How Do I Contest a Red Light Camera Ticket in New Orleans?

For more than a decade, the City of New Orleans unlawfully ticketed drivers for speeding and red light violations under its controversial traffic camera program and has never paid the drivers a dime back. Despite the municipality owing motorists millions of dollars in overpayments, the traffic camera system is still up and running, making many drivers’ lives a living nightmare. In this article, we’ll show you how to contest a red light camera ticket in The Big Easy.

Flaws in New Orleans’ Traffic Camera Program 

New Orleans’ traffic camera program has been flawed since its very beginning. A review by the New Orleans Office of Inspector General of the automated program revealed that the municipality unlawfully ticketed drivers with little oversight for over a decade.

According to the IG report, the city failed to “prioritize public safety as opposed to revenue generation.” The American Traffic Solutions (ATS), a privately owned company that ran the camera program at the time, had a large incentive to issue as many tickets as possible and pass them to authorities for approval. Each uncontested citation brought ATS from $17 to $23, so the more the citations the bigger the company’s profit was.

It is estimated that in 2017 alone, 402,000 out of 641,000 citations were approved by authorities, which helped the City of New Orleans and ATS rake in $24 million and $6.8 million, respectively.

Because of poor oversight, the municipality got away with several lowball tactics like ticketing drivers for speeding around school zones when schools were out of session or lowering the speed limit around schools without telling drivers first.

Earlier this year, a federal lawsuit was filed against the city to force the City Council to repay $25.6 million in traffic camera fines (plus interest) to a few hundred thousand drivers unlawfully fined during the program’s early years.

Federal authorities concluded that New Orleans’ refusal to pay drivers what they were due following several state court rulings is considered illegal “taking” of property under the U.S. Constitution. So far, the city of New Orleans owes drivers over $35 million in overpayments made between January 2008 and Nov. 3, 2010.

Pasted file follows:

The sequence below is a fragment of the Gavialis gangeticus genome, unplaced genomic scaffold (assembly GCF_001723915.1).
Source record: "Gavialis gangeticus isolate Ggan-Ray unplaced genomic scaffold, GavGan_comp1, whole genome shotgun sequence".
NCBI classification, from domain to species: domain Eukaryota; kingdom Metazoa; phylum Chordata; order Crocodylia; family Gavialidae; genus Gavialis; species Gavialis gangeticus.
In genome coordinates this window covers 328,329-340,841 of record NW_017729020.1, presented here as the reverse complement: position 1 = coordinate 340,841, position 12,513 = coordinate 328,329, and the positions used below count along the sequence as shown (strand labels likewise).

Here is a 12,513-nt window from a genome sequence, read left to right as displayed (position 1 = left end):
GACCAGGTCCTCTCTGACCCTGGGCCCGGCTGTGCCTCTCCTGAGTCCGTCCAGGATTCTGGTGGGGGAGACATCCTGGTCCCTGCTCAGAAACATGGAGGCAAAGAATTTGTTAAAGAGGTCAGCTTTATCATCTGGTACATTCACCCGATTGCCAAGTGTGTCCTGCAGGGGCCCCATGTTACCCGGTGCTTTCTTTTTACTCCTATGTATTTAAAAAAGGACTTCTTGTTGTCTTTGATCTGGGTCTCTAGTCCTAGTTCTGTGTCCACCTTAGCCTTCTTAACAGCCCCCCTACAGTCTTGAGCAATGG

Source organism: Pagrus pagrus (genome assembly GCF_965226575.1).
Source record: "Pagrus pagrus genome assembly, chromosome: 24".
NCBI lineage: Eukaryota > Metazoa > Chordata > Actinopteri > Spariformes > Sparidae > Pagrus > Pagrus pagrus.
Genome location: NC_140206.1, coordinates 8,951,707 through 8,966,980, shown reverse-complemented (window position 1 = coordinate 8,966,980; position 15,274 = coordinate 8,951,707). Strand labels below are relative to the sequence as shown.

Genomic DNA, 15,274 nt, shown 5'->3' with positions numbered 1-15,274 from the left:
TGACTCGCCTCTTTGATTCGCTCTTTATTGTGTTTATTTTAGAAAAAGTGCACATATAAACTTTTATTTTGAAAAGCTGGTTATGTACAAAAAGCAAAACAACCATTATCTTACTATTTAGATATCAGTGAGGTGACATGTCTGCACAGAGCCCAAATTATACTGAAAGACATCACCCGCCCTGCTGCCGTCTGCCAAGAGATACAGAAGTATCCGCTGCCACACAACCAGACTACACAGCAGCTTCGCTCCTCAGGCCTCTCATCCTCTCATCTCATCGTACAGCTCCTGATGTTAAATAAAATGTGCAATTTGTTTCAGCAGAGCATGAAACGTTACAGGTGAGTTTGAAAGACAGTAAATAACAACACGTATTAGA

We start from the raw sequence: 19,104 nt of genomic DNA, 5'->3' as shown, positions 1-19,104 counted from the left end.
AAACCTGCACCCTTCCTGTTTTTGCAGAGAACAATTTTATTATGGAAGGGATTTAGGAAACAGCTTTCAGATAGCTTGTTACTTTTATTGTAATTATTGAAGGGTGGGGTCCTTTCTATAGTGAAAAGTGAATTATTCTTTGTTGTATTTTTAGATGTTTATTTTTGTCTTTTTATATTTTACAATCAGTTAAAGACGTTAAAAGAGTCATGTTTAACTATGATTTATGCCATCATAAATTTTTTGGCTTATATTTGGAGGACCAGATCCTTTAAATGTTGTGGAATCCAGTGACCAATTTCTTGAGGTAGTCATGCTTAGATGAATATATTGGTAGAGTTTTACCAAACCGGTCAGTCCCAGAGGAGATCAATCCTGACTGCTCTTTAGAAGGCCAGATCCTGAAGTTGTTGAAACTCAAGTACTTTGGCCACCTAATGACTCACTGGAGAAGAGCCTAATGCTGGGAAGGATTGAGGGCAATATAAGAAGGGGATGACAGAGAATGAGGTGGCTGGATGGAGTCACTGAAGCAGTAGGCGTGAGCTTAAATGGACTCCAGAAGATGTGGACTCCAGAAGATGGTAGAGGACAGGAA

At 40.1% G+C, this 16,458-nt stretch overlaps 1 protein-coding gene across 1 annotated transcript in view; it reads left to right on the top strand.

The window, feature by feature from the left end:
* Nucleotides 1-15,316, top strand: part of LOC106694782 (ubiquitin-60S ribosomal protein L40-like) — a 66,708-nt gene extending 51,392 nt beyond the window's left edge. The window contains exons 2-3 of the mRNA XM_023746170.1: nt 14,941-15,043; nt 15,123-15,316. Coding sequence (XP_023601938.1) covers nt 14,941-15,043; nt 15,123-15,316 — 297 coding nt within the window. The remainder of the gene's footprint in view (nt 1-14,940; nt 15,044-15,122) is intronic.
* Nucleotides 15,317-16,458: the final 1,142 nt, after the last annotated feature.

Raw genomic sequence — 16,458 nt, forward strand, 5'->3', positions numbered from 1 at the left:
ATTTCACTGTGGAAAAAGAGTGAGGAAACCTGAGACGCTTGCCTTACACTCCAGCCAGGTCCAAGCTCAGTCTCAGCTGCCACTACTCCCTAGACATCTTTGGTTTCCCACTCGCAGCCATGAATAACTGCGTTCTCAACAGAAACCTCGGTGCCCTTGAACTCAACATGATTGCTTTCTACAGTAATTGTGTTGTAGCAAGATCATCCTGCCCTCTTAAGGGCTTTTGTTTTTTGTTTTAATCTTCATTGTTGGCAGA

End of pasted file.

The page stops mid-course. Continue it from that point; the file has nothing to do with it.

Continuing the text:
How to Contest A Red Light Camera Ticket

Contesting a red light camera ticket in New Orleans and actually winning is not an easy feat because proving that there was no traffic violation when running a red light is not as straightforward as proving that the school was closed when you were speeding around it.

Authorities will not dismiss a red light camera ticket unless the driver can bring evidence that:

  •         He or she was not behind the wheel when the traffic violation occurred
  •         He or she was not speeding
  •         The traffic lights were malfunctioning
  •         No fair warning of the existence of the traffic cameras was in sight
  •         He or she ran the red light to avoid a rear-end collision
  •         He or she had stopped the car at a red light before the car turned right, but the camera system misinterpreted the incident (In Louisiana, drivers can turn right in an intersection only “after stopping as required” at a red light signal)

You can fight a red light camera ticket in three ways:

  •         In person: You can request a hearing to fight the ticket by specifically writing so on the citation and mailing it back to the address specified on the ticket. Prepare to fight for your case and bring evidence to back up your claims. You might need to bring physical evidence, as photos on a smartphone or are usually not accepted.
  •         By mail: You can send all the necessary evidence and your written arguments by mail (look for instructions on the back of the citation) but do it before an in-person hearing date.
  •         In court: Fighting a red light camera ticket in court has decent odds of success if you have an experienced car accident lawyer specialized in red light cameras on your side. Courts know that the traffic camera system is flawed and is usually very lenient towards potential offenders. For instance, you could dismiss a red light ticket in New Orleans by just proving that the police failed to deliver the ticket within 15 days or to add a declaration to the citation (which is not rare), as required by the law. 

In more complex cases, you may need to prove that you were not driving the car or that there were no visible signs to warn drivers of the cameras. If you plead not guilty, the prosecution will have to prove their case, which they often do not have the time nor the resources to do it. But most drivers believe that fighting a red light ticket in court is simply not worth it unless they owe tens of thousands of dollars in unpaid tickets to the municipality.

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